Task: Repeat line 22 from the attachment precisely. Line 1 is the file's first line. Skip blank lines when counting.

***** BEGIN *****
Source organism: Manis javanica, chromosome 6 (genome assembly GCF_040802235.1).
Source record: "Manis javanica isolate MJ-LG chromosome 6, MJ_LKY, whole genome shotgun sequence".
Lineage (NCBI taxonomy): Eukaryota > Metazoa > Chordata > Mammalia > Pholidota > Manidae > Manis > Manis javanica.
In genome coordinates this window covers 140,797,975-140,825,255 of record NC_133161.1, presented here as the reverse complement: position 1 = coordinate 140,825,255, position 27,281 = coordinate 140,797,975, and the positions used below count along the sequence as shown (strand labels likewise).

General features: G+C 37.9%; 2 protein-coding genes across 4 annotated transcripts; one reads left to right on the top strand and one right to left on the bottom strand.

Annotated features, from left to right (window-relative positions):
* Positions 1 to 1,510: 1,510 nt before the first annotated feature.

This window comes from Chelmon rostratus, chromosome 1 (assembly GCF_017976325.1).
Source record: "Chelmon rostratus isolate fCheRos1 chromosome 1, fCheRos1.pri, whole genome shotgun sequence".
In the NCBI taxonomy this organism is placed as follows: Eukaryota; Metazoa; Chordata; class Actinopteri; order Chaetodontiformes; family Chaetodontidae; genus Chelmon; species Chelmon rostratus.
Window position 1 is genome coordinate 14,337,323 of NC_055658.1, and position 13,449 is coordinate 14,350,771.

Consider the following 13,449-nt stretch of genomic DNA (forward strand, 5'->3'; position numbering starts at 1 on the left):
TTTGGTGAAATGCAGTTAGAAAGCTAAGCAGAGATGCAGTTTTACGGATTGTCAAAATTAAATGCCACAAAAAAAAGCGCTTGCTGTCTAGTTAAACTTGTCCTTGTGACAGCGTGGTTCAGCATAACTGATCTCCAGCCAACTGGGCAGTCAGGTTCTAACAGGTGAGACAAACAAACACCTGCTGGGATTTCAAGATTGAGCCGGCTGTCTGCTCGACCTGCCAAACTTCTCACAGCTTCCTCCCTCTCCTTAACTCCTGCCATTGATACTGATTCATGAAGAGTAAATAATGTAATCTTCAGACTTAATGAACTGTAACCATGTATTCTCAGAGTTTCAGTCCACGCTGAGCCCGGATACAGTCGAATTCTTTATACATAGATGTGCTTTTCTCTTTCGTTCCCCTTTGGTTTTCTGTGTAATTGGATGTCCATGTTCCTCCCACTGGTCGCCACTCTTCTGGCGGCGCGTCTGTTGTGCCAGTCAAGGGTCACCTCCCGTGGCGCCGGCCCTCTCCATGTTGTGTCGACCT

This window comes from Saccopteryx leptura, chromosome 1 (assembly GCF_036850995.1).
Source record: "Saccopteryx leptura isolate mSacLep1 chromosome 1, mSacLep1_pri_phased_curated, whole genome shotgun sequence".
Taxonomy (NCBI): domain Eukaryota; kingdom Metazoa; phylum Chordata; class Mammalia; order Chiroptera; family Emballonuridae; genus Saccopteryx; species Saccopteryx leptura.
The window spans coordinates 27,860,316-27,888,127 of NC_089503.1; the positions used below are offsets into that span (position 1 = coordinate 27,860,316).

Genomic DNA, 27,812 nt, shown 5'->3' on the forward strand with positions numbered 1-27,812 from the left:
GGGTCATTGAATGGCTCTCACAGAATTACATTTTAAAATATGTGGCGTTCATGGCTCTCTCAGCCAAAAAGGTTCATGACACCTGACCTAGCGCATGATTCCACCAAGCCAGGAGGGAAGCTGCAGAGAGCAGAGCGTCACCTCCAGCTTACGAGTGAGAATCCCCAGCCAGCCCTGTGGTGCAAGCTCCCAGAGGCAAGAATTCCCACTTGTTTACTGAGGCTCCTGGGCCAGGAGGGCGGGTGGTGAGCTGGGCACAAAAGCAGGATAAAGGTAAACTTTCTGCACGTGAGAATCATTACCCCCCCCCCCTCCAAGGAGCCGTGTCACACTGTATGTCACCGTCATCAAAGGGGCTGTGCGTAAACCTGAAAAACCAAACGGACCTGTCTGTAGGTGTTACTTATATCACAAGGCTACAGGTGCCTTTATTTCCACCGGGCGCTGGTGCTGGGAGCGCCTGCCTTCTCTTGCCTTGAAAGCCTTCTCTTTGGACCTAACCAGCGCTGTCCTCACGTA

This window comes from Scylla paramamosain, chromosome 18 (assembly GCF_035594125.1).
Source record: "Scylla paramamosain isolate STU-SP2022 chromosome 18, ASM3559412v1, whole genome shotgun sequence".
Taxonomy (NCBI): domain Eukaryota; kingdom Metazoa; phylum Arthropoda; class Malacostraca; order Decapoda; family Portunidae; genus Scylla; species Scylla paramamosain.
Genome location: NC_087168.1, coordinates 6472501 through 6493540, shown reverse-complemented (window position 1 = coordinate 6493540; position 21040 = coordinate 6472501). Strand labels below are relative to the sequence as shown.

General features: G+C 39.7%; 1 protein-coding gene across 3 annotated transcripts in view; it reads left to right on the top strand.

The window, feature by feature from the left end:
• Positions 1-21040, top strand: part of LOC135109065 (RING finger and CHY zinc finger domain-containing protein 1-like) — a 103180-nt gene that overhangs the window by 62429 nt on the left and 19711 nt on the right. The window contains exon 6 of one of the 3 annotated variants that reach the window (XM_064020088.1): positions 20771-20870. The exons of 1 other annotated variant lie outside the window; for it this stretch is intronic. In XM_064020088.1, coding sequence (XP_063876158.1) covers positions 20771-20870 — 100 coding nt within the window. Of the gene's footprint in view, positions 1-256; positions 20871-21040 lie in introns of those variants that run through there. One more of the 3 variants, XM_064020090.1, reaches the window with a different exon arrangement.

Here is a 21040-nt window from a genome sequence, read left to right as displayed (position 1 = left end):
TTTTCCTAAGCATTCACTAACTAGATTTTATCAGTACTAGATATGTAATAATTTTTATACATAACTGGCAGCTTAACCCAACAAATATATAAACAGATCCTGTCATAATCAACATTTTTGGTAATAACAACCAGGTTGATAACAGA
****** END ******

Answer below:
Taxonomy (NCBI): domain Eukaryota; kingdom Metazoa; phylum Arthropoda; class Malacostraca; order Decapoda; family Portunidae; genus Scylla; species Scylla paramamosain.